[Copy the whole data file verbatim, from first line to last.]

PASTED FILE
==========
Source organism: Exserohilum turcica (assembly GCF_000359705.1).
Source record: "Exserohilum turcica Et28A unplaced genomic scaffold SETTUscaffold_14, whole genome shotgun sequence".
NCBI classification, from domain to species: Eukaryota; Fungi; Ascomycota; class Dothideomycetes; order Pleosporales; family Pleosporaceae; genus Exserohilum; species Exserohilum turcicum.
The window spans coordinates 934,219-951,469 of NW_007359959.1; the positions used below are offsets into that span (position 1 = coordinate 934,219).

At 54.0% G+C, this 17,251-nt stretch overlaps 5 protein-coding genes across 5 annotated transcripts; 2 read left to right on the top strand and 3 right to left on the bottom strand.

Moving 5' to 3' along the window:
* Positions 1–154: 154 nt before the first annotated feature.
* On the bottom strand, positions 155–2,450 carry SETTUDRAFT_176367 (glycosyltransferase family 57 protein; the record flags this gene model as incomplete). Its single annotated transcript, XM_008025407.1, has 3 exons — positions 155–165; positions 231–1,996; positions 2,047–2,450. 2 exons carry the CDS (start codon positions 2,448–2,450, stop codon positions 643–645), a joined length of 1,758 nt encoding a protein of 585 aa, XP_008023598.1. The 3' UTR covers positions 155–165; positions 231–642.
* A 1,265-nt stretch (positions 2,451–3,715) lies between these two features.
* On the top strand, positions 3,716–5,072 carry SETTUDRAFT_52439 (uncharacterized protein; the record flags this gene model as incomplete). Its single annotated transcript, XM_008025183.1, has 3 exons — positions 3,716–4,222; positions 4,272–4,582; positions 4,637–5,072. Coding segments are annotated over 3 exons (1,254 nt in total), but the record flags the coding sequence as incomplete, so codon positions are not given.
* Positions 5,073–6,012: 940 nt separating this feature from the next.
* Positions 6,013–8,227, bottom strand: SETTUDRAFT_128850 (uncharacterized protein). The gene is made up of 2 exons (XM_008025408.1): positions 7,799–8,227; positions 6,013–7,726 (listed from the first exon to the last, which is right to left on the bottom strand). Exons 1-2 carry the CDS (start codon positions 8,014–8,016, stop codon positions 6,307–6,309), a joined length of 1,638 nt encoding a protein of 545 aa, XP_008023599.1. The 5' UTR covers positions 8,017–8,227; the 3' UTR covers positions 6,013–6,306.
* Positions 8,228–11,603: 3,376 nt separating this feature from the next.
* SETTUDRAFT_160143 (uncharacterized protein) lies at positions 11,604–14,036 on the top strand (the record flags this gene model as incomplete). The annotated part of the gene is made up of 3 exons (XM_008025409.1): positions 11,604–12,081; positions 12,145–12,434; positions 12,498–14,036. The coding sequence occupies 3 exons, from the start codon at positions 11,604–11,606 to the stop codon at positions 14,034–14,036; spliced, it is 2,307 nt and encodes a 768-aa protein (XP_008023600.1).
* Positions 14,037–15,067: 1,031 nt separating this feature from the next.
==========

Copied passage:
Source organism: Exserohilum turcica (assembly GCF_000359705.1).
Source record: "Exserohilum turcica Et28A unplaced genomic scaffold SETTUscaffold_14, whole genome shotgun sequence".
NCBI classification, from domain to species: Eukaryota; Fungi; Ascomycota; class Dothideomycetes; order Pleosporales; family Pleosporaceae; genus Exserohilum; species Exserohilum turcicum.
The window spans coordinates 934,219-951,469 of NW_007359959.1; the positions used below are offsets into that span (position 1 = coordinate 934,219).

At 54.0% G+C, this 17,251-nt stretch overlaps 5 protein-coding genes across 5 annotated transcripts; 2 read left to right on the top strand and 3 right to left on the bottom strand.

Moving 5' to 3' along the window:
* Positions 1–154: 154 nt before the first annotated feature.
* On the bottom strand, positions 155–2,450 carry SETTUDRAFT_176367 (glycosyltransferase family 57 protein; the record flags this gene model as incomplete). Its single annotated transcript, XM_008025407.1, has 3 exons — positions 155–165; positions 231–1,996; positions 2,047–2,450. 2 exons carry the CDS (start codon positions 2,448–2,450, stop codon positions 643–645), a joined length of 1,758 nt encoding a protein of 585 aa, XP_008023598.1. The 3' UTR covers positions 155–165; positions 231–642.
* A 1,265-nt stretch (positions 2,451–3,715) lies between these two features.
* On the top strand, positions 3,716–5,072 carry SETTUDRAFT_52439 (uncharacterized protein; the record flags this gene model as incomplete). Its single annotated transcript, XM_008025183.1, has 3 exons — positions 3,716–4,222; positions 4,272–4,582; positions 4,637–5,072. Coding segments are annotated over 3 exons (1,254 nt in total), but the record flags the coding sequence as incomplete, so codon positions are not given.
* Positions 5,073–6,012: 940 nt separating this feature from the next.
* Positions 6,013–8,227, bottom strand: SETTUDRAFT_128850 (uncharacterized protein). The gene is made up of 2 exons (XM_008025408.1): positions 7,799–8,227; positions 6,013–7,726 (listed from the first exon to the last, which is right to left on the bottom strand). Exons 1-2 carry the CDS (start codon positions 8,014–8,016, stop codon positions 6,307–6,309), a joined length of 1,638 nt encoding a protein of 545 aa, XP_008023599.1. The 5' UTR covers positions 8,017–8,227; the 3' UTR covers positions 6,013–6,306.
* Positions 8,228–11,603: 3,376 nt separating this feature from the next.
* SETTUDRAFT_160143 (uncharacterized protein) lies at positions 11,604–14,036 on the top strand (the record flags this gene model as incomplete). The annotated part of the gene is made up of 3 exons (XM_008025409.1): positions 11,604–12,081; positions 12,145–12,434; positions 12,498–14,036. The coding sequence occupies 3 exons, from the start codon at positions 11,604–11,606 to the stop codon at positions 14,034–14,036; spliced, it is 2,307 nt and encodes a 768-aa protein (XP_008023600.1).
* Positions 14,037–15,067: 1,031 nt separating this feature from the next.